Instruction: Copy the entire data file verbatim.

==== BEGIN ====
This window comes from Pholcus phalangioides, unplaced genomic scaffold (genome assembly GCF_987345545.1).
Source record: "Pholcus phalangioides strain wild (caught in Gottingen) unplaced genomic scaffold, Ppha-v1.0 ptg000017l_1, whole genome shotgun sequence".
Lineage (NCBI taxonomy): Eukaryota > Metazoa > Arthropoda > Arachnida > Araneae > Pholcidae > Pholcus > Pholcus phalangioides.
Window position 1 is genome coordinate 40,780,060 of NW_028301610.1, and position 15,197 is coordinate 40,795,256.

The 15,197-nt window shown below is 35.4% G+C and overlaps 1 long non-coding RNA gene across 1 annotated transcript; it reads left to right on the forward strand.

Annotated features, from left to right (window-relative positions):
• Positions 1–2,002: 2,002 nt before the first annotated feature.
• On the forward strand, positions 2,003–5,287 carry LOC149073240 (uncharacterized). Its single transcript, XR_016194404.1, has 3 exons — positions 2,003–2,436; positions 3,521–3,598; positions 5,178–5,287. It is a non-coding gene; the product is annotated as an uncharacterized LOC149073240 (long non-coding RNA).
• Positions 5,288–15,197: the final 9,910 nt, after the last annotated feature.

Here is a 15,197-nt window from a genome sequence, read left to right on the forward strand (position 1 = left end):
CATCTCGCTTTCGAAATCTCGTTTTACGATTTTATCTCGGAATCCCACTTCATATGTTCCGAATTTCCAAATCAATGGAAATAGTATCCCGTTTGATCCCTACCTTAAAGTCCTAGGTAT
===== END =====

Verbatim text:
This window comes from Pholcus phalangioides, unplaced genomic scaffold (genome assembly GCF_987345545.1).
Source record: "Pholcus phalangioides strain wild (caught in Gottingen) unplaced genomic scaffold, Ppha-v1.0 ptg000017l_1, whole genome shotgun sequence".
Lineage (NCBI taxonomy): Eukaryota > Metazoa > Arthropoda > Arachnida > Araneae > Pholcidae > Pholcus > Pholcus phalangioides.
Window position 1 is genome coordinate 40,780,060 of NW_028301610.1, and position 15,197 is coordinate 40,795,256.

The 15,197-nt window shown below is 35.4% G+C and overlaps 1 long non-coding RNA gene across 1 annotated transcript; it reads left to right on the forward strand.

Annotated features, from left to right (window-relative positions):
• Positions 1–2,002: 2,002 nt before the first annotated feature.
• On the forward strand, positions 2,003–5,287 carry LOC149073240 (uncharacterized). Its single transcript, XR_016194404.1, has 3 exons — positions 2,003–2,436; positions 3,521–3,598; positions 5,178–5,287. It is a non-coding gene; the product is annotated as an uncharacterized LOC149073240 (long non-coding RNA).
• Positions 5,288–15,197: the final 9,910 nt, after the last annotated feature.

Here is a 15,197-nt window from a genome sequence, read left to right on the forward strand (position 1 = left end):
CATCTCGCTTTCGAAATCTCGTTTTACGATTTTATCTCGGAATCCCACTTCATATGTTCCGAATTTCCAAATCAATGGAAATAGTATCCCGTTTGATCCCTACCTTAAAGTCCTAGGTAT